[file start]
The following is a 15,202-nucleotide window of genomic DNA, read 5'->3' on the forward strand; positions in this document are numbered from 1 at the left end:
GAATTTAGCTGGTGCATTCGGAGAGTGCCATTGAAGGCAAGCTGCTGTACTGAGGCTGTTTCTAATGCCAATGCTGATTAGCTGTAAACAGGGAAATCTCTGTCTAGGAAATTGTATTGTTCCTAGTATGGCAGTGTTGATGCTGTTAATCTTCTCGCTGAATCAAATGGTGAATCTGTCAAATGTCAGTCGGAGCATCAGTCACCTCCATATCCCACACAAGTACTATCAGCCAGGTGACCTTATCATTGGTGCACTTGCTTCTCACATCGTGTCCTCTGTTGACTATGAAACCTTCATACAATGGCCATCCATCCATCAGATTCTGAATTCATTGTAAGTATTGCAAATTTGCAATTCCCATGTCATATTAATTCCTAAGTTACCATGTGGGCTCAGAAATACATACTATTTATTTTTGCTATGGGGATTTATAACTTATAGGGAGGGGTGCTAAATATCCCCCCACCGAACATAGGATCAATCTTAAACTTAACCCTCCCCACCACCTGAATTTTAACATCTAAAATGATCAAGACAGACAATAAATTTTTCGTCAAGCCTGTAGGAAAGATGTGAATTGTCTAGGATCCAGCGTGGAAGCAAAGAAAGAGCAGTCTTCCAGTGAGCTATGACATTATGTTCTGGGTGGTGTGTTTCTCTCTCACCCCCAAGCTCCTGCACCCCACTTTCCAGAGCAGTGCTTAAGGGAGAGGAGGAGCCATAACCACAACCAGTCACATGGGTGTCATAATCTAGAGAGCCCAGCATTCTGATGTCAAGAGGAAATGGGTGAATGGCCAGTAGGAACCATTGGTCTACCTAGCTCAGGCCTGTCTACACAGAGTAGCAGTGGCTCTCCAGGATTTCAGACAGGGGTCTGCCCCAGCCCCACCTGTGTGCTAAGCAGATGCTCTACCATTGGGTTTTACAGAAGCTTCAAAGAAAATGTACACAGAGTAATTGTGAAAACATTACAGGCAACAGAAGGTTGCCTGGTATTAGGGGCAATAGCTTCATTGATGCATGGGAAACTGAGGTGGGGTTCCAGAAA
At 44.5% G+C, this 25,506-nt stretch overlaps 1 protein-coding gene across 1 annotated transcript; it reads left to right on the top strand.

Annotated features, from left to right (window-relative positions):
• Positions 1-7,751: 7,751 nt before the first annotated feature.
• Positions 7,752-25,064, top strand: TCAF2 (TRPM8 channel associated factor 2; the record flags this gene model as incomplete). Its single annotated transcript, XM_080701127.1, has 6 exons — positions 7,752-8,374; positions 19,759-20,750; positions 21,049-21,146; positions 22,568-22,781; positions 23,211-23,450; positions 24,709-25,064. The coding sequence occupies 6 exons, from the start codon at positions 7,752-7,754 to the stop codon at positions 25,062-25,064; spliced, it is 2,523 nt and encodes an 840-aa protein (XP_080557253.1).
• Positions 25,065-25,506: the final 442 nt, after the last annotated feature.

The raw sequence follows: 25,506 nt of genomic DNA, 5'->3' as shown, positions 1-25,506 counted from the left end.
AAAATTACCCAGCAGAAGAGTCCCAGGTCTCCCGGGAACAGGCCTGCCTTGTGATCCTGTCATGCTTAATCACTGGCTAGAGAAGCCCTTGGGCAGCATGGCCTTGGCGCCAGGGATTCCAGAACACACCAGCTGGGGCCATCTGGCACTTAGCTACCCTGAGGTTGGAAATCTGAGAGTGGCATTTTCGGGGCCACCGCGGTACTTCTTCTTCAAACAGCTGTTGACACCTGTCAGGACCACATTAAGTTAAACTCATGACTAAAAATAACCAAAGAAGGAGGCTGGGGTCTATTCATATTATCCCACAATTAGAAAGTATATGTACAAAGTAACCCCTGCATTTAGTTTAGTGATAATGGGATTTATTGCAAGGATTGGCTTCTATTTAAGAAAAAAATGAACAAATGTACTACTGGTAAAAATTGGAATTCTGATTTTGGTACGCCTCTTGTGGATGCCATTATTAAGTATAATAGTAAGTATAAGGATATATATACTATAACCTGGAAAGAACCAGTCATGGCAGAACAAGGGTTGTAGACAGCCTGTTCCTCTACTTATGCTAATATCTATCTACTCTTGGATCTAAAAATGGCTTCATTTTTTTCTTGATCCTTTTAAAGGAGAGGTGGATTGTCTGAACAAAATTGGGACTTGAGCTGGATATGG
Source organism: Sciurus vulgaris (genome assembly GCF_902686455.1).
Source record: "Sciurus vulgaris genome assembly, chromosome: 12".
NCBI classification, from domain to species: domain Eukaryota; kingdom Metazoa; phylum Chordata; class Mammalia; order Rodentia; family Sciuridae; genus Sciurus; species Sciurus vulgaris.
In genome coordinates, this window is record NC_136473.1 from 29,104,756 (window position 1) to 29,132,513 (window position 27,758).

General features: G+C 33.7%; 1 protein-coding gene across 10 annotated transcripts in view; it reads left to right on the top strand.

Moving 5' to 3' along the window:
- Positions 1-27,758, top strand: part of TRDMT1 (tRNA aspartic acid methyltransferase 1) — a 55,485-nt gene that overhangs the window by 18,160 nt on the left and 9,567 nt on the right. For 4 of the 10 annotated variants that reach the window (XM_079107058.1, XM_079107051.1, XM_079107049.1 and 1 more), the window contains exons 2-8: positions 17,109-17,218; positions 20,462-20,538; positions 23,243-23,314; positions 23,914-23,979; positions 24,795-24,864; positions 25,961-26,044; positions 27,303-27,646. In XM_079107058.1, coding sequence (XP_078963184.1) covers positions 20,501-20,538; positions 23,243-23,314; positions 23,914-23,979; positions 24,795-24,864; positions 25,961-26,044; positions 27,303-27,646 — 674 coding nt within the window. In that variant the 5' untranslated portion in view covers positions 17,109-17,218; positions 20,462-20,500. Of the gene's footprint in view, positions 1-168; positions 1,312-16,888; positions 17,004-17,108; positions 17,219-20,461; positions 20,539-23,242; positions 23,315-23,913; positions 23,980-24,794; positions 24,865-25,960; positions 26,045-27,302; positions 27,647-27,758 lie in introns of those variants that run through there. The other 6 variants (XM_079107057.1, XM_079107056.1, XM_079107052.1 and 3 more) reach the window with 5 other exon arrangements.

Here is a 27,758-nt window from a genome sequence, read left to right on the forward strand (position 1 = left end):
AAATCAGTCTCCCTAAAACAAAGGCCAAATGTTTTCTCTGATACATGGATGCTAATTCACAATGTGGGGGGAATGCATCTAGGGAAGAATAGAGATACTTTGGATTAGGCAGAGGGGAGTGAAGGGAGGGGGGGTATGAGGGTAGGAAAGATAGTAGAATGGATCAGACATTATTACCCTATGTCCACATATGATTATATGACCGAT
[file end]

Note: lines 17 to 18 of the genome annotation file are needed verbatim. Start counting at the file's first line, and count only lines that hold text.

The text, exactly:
Here is a 27,758-nt window from a genome sequence, read left to right on the forward strand (position 1 = left end):
AAATCAGTCTCCCTAAAACAAAGGCCAAATGTTTTCTCTGATACATGGATGCTAATTCACAATGTGGGGGGAATGCATCTAGGGAAGAATAGAGATACTTTGGATTAGGCAGAGGGGAGTGAAGGGAGGGGGGGTATGAGGGTAGGAAAGATAGTAGAATGGATCAGACATTATTACCCTATGTCCACATATGATTATATGACCGAT